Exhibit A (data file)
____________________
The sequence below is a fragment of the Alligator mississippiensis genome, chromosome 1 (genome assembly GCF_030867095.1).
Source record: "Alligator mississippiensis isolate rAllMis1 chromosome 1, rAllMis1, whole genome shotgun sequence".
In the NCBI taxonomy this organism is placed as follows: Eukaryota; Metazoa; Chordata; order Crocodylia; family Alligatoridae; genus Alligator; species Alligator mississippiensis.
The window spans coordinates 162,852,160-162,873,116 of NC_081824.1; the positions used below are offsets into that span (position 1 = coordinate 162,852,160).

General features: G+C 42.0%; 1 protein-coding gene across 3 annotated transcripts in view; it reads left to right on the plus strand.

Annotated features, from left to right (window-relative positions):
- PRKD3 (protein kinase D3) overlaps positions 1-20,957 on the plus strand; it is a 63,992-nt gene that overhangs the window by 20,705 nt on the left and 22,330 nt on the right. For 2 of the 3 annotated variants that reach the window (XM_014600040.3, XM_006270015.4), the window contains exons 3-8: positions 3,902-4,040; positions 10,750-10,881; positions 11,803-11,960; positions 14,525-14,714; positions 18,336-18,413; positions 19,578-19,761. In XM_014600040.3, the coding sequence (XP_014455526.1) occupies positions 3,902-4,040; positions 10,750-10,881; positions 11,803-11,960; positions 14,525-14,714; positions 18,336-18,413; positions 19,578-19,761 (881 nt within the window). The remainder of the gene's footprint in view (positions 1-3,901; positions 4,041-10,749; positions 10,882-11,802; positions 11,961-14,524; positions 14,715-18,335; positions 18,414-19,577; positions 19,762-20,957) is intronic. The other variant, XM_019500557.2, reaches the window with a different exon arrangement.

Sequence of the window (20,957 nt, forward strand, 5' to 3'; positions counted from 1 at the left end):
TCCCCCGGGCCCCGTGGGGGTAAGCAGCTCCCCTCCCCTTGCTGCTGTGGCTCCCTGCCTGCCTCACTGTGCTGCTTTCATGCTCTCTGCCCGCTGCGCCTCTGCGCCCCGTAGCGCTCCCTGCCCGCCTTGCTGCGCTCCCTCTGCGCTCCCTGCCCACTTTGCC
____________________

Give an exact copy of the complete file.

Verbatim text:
The sequence below is a fragment of the Alligator mississippiensis genome, chromosome 1 (genome assembly GCF_030867095.1).
Source record: "Alligator mississippiensis isolate rAllMis1 chromosome 1, rAllMis1, whole genome shotgun sequence".
In the NCBI taxonomy this organism is placed as follows: Eukaryota; Metazoa; Chordata; order Crocodylia; family Alligatoridae; genus Alligator; species Alligator mississippiensis.
The window spans coordinates 162,852,160-162,873,116 of NC_081824.1; the positions used below are offsets into that span (position 1 = coordinate 162,852,160).

General features: G+C 42.0%; 1 protein-coding gene across 3 annotated transcripts in view; it reads left to right on the plus strand.

Annotated features, from left to right (window-relative positions):
- PRKD3 (protein kinase D3) overlaps positions 1-20,957 on the plus strand; it is a 63,992-nt gene that overhangs the window by 20,705 nt on the left and 22,330 nt on the right. For 2 of the 3 annotated variants that reach the window (XM_014600040.3, XM_006270015.4), the window contains exons 3-8: positions 3,902-4,040; positions 10,750-10,881; positions 11,803-11,960; positions 14,525-14,714; positions 18,336-18,413; positions 19,578-19,761. In XM_014600040.3, the coding sequence (XP_014455526.1) occupies positions 3,902-4,040; positions 10,750-10,881; positions 11,803-11,960; positions 14,525-14,714; positions 18,336-18,413; positions 19,578-19,761 (881 nt within the window). The remainder of the gene's footprint in view (positions 1-3,901; positions 4,041-10,749; positions 10,882-11,802; positions 11,961-14,524; positions 14,715-18,335; positions 18,414-19,577; positions 19,762-20,957) is intronic. The other variant, XM_019500557.2, reaches the window with a different exon arrangement.

Sequence of the window (20,957 nt, forward strand, 5' to 3'; positions counted from 1 at the left end):
TCCCCCGGGCCCCGTGGGGGTAAGCAGCTCCCCTCCCCTTGCTGCTGTGGCTCCCTGCCTGCCTCACTGTGCTGCTTTCATGCTCTCTGCCCGCTGCGCCTCTGCGCCCCGTAGCGCTCCCTGCCCGCCTTGCTGCGCTCCCTCTGCGCTCCCTGCCCACTTTGCC